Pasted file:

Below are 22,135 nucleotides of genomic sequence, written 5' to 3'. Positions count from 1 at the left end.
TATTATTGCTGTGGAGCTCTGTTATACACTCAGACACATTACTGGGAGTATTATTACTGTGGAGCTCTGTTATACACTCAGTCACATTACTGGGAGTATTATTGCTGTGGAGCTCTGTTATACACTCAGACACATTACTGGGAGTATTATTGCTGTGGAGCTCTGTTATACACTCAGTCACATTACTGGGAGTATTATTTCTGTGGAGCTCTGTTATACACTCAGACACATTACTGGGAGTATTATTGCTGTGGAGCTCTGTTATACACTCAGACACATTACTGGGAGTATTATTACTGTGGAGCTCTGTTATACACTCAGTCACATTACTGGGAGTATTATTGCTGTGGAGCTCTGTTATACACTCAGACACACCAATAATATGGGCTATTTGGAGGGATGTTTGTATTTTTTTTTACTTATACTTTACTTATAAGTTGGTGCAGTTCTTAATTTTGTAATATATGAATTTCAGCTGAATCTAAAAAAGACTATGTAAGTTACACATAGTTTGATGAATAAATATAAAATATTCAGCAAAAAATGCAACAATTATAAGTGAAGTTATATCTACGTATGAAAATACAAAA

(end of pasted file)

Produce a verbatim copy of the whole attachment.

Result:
Below are 22,135 nucleotides of genomic sequence, written 5' to 3'. Positions count from 1 at the left end.
TATTATTGCTGTGGAGCTCTGTTATACACTCAGACACATTACTGGGAGTATTATTACTGTGGAGCTCTGTTATACACTCAGTCACATTACTGGGAGTATTATTGCTGTGGAGCTCTGTTATACACTCAGACACATTACTGGGAGTATTATTGCTGTGGAGCTCTGTTATACACTCAGTCACATTACTGGGAGTATTATTTCTGTGGAGCTCTGTTATACACTCAGACACATTACTGGGAGTATTATTGCTGTGGAGCTCTGTTATACACTCAGACACATTACTGGGAGTATTATTACTGTGGAGCTCTGTTATACACTCAGTCACATTACTGGGAGTATTATTGCTGTGGAGCTCTGTTATACACTCAGACACACCAATAATATGGGCTATTTGGAGGGATGTTTGTATTTTTTTTTACTTATACTTTACTTATAAGTTGGTGCAGTTCTTAATTTTGTAATATATGAATTTCAGCTGAATCTAAAAAAGACTATGTAAGTTACACATAGTTTGATGAATAAATATAAAATATTCAGCAAAAAATGCAACAATTATAAGTGAAGTTATATCTACGTATGAAAATACAAAA